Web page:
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Costs, revenue, perceptions among barriers to winter Med growth

Adam Sharp - Royal Caribbean study found Mediterranean least profitable winter itinerary
Costs, revenue potential, perceptions, distance from key markets and shoreside staffing are among the complexities planners face in growing winter cruising in the Mediterranean. A panel of industry experts discussed challenges at the Seatrade Winter Cruising Forum in Cartagena, Spain.

Although not a year-round operator in the European market at the moment, Royal Caribbean has looked at costs. For strictly in-port costs, the Middle East makes most economical sense to the line, according to Adam Sharp, manager of port operations and guest services – UK, Northern Europe and Middle East, RCL Cruises.

Sharp said in-port costs in the Middle East for a weekly itinerary are around $155,000 including head tax, whereas in the Mediterranean with a turnaround at Civitececchia (Rome), those would be approximately $230,000. For comparison, Caribbean costs are around $169,000.

Royal Caribbean has recently considered whether the Mediterranean would be suitable for winter programmes, but the line currently sees favourable winter returns in the Middle East. The Med came out as the least profitable in the internal study.

One factor that could benefit the Mediterranean and wider Europe in the coming years is ship design, since the Quantum-class vessels have more attractions indoors, under cover and away from the elements.

For TUI Cruises, as the size of its fleet grows, the prospect of a winter itinerary in the Med becomes more and more likely, according to Thomas Rucht, head of port operations.

Itineraries in the Canary Islands are a must for German and British passengers, Rucht said. TUI’s other offerings are in the Caribbean, Middle East out of Dubai, and Singapore.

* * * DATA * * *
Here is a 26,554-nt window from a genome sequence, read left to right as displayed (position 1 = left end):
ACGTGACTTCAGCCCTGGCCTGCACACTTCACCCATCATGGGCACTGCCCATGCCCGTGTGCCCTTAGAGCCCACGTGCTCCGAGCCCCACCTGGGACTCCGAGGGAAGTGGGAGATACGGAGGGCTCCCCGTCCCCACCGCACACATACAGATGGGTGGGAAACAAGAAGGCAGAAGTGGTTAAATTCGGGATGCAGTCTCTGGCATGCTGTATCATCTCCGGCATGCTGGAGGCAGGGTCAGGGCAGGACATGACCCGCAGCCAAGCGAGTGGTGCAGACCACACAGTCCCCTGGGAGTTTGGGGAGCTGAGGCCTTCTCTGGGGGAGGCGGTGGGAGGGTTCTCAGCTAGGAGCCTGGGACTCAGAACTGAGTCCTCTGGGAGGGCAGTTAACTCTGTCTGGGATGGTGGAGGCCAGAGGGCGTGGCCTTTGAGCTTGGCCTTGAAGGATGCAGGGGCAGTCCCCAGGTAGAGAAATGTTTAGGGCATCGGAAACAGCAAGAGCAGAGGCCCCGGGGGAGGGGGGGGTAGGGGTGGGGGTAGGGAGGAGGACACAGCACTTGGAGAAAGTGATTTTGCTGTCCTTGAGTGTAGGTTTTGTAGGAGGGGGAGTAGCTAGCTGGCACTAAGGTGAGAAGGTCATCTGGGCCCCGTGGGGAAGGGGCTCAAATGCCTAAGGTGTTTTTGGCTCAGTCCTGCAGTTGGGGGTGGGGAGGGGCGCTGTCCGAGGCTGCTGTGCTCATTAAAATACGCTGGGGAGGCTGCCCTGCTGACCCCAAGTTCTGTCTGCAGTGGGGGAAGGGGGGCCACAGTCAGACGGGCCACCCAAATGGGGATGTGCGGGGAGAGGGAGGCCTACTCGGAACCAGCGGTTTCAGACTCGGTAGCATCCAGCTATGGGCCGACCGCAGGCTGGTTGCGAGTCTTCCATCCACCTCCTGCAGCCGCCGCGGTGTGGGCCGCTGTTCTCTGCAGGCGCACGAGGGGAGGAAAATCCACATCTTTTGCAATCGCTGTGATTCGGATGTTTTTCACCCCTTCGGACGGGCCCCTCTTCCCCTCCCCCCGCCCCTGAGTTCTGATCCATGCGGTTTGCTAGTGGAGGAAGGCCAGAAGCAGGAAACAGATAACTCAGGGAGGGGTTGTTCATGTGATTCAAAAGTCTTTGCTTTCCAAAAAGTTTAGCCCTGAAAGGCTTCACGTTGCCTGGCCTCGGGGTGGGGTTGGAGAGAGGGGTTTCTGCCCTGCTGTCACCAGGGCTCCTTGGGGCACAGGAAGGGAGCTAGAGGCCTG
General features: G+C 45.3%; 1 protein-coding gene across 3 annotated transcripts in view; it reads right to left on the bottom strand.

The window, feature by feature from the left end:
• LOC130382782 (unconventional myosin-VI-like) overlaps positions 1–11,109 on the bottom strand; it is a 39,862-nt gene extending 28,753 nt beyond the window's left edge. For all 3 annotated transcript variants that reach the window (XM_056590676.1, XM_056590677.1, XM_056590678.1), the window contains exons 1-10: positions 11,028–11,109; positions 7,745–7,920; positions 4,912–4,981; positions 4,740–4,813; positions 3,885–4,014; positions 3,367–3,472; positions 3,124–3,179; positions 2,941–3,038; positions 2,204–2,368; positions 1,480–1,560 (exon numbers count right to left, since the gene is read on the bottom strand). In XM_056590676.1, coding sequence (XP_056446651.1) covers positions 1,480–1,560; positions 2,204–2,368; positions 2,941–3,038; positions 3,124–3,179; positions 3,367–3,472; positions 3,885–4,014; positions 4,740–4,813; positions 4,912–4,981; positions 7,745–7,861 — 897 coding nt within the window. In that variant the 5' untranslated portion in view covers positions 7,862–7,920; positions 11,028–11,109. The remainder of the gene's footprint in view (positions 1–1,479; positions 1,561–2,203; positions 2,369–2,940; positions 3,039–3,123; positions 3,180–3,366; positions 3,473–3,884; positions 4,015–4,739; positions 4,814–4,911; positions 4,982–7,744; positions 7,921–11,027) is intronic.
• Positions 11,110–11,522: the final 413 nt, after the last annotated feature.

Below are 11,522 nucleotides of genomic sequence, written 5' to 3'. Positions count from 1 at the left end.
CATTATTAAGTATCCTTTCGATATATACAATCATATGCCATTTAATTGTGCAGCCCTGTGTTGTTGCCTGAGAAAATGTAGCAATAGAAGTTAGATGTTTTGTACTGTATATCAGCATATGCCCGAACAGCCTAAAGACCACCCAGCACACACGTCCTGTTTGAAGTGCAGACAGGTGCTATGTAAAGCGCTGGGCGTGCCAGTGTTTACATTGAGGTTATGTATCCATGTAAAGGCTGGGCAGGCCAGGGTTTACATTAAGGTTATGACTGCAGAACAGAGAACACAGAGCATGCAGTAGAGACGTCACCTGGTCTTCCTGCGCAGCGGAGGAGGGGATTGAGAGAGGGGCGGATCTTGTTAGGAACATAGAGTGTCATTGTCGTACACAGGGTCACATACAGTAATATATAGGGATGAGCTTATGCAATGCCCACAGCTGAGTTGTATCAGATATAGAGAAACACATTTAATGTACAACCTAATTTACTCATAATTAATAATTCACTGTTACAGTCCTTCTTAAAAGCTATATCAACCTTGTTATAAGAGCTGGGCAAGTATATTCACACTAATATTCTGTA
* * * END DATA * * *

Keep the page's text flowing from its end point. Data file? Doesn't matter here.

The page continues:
Deploying a vessel in the Mediterranean in the winter would mean having to overcome ingrained notions.

'Germans are educated to have a very strict picture of the Mediterranean: sunshine, beach, watersports and things like that,' Rucht said. 'We have a Baltic coast and a North Sea coast, but we do not have the sunshine guarantee so a lot of families prefer to go to the Med, so Med equals sunshine.'

However, with a growing fleet, TUI Cruises needs to think very seriously about deploying to the Mediterranean, he added. What is very popular in Germany in the meantime is city trips for long weekends, so passengers perhaps would be interested in visiting these places in the off-peak season.

For Alessandro Pino, planning and operations manager at V.Ships, good weather, and the distance to the good weather, are significant drivers of itineraries.

In the summer season, Pino said, the proximity of good weather to the northern European source markets draws ships closer to their passengers, with many sailing around northern Europe and the Mediterranean. In the winter, different patterns are needed to attract passengers such as moving to warmer climes, or offering world cruises.

Using AIDA Cruises as an example, PIno showed how the distance of German homeports, far from good weather, pushes AIDA to operate fly-cruises during the winter months.

One major impact of seasonality on shore concerns staffing and employment, Anne Sommerfeld, vp cruise division at Iberoservice, told delegates.

As well as ensuring that monuments and venues are open to passengers and that relevant licenses and insurance are in place, tour operators also need to ensure they have the correct staffing levels, experience and quality of service to handle a ship’s needs.

For Iberoservice, that means maintaining a permanent staff of around 244, minimising the number of temporary or seasonal staff used during the busy period and, thus, maintaining knowledge and experience from one year to the next.